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Unit information: Race in France: Colonial and Postcolonial Perspectives in 2015/16

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Unit name Race in France: Colonial and Postcolonial Perspectives
Unit code FREN20038
Credit points 20
Level of study I/5
Teaching block(s) Teaching Block 2 (weeks 13 - 24)
Unit director Professor. Shilton
Open unit status Not open
Pre-requisites

None

Co-requisites

None

School/department Department of French
Faculty Faculty of Arts

Description

This unit looks at perceptions of race and culture in France from the eighteenth century to the present. It focuses primarily on visual material, including painting, photography, postcards, exhibitions, bande dessinée and advertising. Images are often studied alongside texts, including extracts from literature, journalism and political speeches.

The unit is organised around three axes:

  1. Ideas of Race in France
  2. Colonial Thought
  3. Postcolonial Perspectives

Examples of topics to be discussed are exoticism, Orientalism, primitivism, colonialism, immigration and postcolonial identities.

Aims:

  • To introduce students to a significant body of knowledge of a complexity appropriate to second year level. The content matter will normally include one or more of the following: literature; social, cultural or political history; linguistics; cultural studies; film, television or other media.
  • To facilitate students’ engagement with a body of literature, including secondary literature, texts, including in non-print media, primary sources and ideas as a basis for their own analysis and development. Normally many or most of these sources will be in a language other than English and will enhance the development of their linguistic skills.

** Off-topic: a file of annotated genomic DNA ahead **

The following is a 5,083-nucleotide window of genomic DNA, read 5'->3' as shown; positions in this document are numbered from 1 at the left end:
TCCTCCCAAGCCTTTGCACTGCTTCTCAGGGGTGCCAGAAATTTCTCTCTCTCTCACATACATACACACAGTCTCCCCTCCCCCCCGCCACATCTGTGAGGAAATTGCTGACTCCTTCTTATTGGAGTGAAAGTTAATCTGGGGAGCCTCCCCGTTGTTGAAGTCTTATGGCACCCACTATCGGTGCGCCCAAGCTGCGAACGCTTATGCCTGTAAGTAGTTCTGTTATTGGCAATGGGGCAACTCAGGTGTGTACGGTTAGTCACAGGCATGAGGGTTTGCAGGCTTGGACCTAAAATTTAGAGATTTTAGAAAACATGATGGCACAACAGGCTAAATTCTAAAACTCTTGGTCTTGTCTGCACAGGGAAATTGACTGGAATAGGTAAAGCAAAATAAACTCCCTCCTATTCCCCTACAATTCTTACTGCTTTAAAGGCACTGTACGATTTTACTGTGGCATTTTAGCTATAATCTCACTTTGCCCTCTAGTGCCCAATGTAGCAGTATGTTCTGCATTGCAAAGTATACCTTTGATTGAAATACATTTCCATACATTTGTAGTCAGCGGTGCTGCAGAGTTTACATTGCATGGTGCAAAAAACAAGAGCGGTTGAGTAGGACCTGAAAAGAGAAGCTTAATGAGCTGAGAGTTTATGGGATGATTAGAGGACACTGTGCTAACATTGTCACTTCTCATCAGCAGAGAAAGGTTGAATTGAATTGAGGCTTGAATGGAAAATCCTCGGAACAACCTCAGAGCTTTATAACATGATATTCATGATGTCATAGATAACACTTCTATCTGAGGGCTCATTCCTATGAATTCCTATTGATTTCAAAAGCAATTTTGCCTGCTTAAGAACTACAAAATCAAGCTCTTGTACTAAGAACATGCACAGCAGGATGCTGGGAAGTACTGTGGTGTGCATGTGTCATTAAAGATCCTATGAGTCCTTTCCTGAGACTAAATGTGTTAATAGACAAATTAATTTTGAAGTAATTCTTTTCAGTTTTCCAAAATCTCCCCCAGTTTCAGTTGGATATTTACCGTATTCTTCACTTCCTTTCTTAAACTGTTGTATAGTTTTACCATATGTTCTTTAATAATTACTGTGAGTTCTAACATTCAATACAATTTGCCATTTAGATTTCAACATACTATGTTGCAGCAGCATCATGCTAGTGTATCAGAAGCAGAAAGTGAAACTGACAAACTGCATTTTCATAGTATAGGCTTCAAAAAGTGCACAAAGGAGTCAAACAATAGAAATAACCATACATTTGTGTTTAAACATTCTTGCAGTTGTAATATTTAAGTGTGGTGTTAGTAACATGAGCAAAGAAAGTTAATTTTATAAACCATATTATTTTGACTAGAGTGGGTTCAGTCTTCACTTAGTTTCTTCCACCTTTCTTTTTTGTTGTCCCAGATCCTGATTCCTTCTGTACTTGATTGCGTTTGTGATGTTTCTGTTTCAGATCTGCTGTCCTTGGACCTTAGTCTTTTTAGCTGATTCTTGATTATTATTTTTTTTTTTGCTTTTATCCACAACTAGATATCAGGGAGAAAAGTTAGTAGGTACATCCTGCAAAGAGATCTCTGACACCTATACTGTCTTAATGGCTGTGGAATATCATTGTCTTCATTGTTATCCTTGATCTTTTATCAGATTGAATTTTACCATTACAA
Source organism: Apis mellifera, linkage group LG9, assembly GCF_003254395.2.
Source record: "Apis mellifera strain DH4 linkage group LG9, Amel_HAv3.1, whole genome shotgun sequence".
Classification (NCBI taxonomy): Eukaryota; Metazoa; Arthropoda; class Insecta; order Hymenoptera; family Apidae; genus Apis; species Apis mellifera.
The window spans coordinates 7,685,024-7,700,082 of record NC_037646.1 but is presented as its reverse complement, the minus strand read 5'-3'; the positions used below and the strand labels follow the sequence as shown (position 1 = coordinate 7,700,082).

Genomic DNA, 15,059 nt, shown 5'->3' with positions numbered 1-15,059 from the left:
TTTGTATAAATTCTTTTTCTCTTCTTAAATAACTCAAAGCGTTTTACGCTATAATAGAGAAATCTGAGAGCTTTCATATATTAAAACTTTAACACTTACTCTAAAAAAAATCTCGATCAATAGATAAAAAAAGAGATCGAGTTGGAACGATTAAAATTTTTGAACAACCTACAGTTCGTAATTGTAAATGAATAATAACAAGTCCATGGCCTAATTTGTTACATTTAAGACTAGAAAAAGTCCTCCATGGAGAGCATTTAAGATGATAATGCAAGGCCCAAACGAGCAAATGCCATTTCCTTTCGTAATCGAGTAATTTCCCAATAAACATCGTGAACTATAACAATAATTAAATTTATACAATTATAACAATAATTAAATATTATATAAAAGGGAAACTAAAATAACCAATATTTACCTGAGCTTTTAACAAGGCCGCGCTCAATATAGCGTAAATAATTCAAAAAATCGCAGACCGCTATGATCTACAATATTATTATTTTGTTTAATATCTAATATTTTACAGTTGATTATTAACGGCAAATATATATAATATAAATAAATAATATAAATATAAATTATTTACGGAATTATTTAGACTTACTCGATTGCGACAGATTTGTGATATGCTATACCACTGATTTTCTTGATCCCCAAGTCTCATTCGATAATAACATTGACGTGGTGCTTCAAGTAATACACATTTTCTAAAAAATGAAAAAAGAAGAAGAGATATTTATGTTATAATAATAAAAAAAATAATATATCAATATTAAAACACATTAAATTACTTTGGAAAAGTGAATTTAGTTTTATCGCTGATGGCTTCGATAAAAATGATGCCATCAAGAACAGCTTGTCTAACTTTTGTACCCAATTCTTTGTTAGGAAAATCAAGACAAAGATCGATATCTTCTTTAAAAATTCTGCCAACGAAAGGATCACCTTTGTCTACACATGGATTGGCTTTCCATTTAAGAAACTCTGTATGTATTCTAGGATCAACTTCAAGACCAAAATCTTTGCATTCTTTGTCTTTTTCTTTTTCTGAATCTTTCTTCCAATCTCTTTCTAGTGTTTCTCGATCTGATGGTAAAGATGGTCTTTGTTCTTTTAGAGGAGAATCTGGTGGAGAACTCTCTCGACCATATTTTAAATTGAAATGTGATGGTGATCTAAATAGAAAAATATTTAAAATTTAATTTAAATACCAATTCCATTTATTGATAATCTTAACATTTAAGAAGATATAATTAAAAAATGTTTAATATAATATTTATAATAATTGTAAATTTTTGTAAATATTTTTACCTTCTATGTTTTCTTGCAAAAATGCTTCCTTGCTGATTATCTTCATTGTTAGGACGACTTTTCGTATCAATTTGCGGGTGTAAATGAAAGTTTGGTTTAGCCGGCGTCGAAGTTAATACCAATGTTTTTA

• To develop further skills of synthesis, analysis and independent research, building on the skills acquired in units at level C.
  • Some options may prepare students for the experience of the Year Abroad.

Intended learning outcomes

Successful students will:

  • be knowledgeable about a significant cultural, historical or linguistic subject related to the language they are studying;
  • be skilled in the selection and synthesis of relevant material;
  • be able to evaluate and analyse relevant material from a significant body of source materials, usually in a foreign language, at a high level;
  • be able to respond to questions or problems by presenting their independent judgements in an appropriate style and at an high level of complexity;
  • be able to transfer these skills to other working environments, including study at a foreign university and on work placements during the year abroad.

Teaching details

Normally one lecture hour and one seminar hour per week across one teaching block (22 contact hours), often with student presentations. In units with a smaller number of students the lecture hour may be replaced by a second seminar or a workshop. Units involving film may require students to view films outside the timetabled contact hours.

Assessment Details

A written assignment of 2000 words and a two hour exam (50% each)

Reading and References

Ezra, E. 2000. The Colonial Unconscious: Race and Culture in Interwar France (Ithaca and London: Cornell University Press)

Frader, L. & H. Chapman (eds). 2004. Race in France: Interdisciplinary Perspectives on the Politics of Difference (Oxford: Berghahn)

Hargreaves, A. 2007. Multi-ethnic France: Immigration, Politics, Culture and Society (London: Routledge)

Silverman, M. (ed). 1991. Race, Discourse and Power in France (Aldershot: Avebury)

Silverstein, P. 2004. Algeria in France: Transpolitics, Race, and Nation (Bloomington: Indiana University Press)

Guiral, P. & Temime, E. 1977. L’Idée de la race dans la pensée politique française contemporaine (Paris: Editions du CNRS)

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